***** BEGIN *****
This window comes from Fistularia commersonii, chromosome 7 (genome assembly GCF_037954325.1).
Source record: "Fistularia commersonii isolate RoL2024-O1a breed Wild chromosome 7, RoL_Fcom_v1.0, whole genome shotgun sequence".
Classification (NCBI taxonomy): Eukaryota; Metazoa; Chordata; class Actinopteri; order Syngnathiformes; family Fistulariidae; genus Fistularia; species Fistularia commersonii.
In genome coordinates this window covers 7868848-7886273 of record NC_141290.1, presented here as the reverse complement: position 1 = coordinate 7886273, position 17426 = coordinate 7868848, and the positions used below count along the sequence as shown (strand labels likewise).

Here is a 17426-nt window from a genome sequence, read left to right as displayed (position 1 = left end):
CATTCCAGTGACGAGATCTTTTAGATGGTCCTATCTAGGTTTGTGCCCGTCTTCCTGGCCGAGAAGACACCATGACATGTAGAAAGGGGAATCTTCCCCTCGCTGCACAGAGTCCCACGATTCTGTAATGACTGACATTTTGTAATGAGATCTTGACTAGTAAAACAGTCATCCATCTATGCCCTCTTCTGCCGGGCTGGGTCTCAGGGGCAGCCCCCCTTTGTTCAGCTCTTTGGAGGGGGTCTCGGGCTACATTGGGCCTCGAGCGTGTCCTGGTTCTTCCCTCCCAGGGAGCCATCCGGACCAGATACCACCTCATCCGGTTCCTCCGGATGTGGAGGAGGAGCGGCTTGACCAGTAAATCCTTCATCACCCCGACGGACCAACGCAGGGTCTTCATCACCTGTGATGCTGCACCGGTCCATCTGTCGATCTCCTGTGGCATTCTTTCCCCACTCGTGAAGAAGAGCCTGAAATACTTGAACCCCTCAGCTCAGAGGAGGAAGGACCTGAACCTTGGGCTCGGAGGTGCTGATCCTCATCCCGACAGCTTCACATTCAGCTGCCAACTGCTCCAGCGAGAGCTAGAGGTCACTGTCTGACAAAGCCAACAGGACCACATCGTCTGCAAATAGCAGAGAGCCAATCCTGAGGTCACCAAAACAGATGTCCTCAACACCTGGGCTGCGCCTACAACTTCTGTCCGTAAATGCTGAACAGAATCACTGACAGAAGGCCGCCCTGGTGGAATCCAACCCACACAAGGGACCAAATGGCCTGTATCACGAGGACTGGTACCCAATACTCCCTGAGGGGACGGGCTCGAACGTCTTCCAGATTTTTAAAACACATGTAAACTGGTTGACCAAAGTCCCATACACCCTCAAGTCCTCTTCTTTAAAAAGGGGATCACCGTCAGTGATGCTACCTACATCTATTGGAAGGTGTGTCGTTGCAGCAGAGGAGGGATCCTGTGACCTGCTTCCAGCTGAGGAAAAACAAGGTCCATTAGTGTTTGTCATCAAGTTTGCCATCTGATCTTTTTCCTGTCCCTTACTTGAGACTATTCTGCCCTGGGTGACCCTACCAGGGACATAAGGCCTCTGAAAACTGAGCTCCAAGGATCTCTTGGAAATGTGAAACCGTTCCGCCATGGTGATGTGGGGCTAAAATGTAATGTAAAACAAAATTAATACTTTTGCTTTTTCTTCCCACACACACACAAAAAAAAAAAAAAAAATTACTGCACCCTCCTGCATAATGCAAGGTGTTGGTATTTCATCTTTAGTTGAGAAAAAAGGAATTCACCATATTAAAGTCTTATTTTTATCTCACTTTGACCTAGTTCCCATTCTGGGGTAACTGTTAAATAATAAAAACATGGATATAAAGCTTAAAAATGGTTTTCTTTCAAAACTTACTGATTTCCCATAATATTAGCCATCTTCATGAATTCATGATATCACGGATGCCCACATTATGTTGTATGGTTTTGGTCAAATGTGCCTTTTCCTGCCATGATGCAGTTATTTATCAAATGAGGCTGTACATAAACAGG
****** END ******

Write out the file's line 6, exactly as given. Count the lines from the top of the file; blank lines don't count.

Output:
CATTCCAGTGACGAGATCTTTTAGATGGTCCTATCTAGGTTTGTGCCCGTCTTCCTGGCCGAGAAGACACCATGACATGTAGAAAGGGGAATCTTCCCCTCGCTGCACAGAGTCCCACGATTCTGTAATGACTGACATTTTGTAATGAGATCTTGACTAGTAAAACAGTCATCCATCTATGCCCTCTTCTGCCGGGCTGGGTCTCAGGGGCAGCCCCCCTTTGTTCAGCTCTTTGGAGGGGGTCTCGGGCTACATTGGGCCTCGAGCGTGTCCTGGTTCTTCCCTCCCAGGGAGCCATCCGGACCAGATACCACCTCATCCGGTTCCTCCGGATGTGGAGGAGGAGCGGCTTGACCAGTAAATCCTTCATCACCCCGACGGACCAACGCAGGGTCTTCATCACCTGTGATGCTGCACCGGTCCATCTGTCGATCTCCTGTGGCATTCTTTCCCCACTCGTGAAGAAGAGCCTGAAATACTTGAACCCCTCAGCTCAGAGGAGGAAGGACCTGAACCTTGGGCTCGGAGGTGCTGATCCTCATCCCGACAGCTTCACATTCAGCTGCCAACTGCTCCAGCGAGAGCTAGAGGTCACTGTCTGACAAAGCCAACAGGACCACATCGTCTGCAAATAGCAGAGAGCCAATCCTGAGGTCACCAAAACAGATGTCCTCAACACCTGGGCTGCGCCTACAACTTCTGTCCGTAAATGCTGAACAGAATCACTGACAGAAGGCCGCCCTGGTGGAATCCAACCCACACAAGGGACCAAATGGCCTGTATCACGAGGACTGGTACCCAATACTCCCTGAGGGGACGGGCTCGAACGTCTTCCAGATTTTTAAAACACATGTAAACTGGTTGACCAAAGTCCCATACACCCTCAAGTCCTCTTCTTTAAAAAGGGGATCACCGTCAGTGATGCTACCTACATCTATTGGAAGGTGTGTCGTTGCAGCAGAGGAGGGATCCTGTGACCTGCTTCCAGCTGAGGAAAAACAAGGTCCATTAGTGTTTGTCATCAAGTTTGCCATCTGATCTTTTTCCTGTCCCTTACTTGAGACTATTCTGCCCTGGGTGACCCTACCAGGGACATAAGGCCTCTGAAAACTGAGCTCCAAGGATCTCTTGGAAATGTGAAACCGTTCCGCCATGGTGATGTGGGGCTAAAATGTAATGTAAAACAAAATTAATACTTTTGCTTTTTCTTCCCACACACACACAAAAAAAAAAAAAAAAATTACTGCACCCTCCTGCATAATGCAAGGTGTTGGTATTTCATCTTTAGTTGAGAAAAAAGGAATTCACCATATTAAAGTCTTATTTTTATCTCACTTTGACCTAGTTCCCATTCTGGGGTAACTGTTAAATAATAAAAACATGGATATAAAGCTTAAAAATGGTTTTCTTTCAAAACTTACTGATTTCCCATAATATTAGCCATCTTCATGAATTCATGATATCACGGATGCCCACATTATGTTGTATGGTTTTGGTCAAATGTGCCTTTTCCTGCCATGATGCAGTTATTTATCAAATGAGGCTGTACATAAACAGG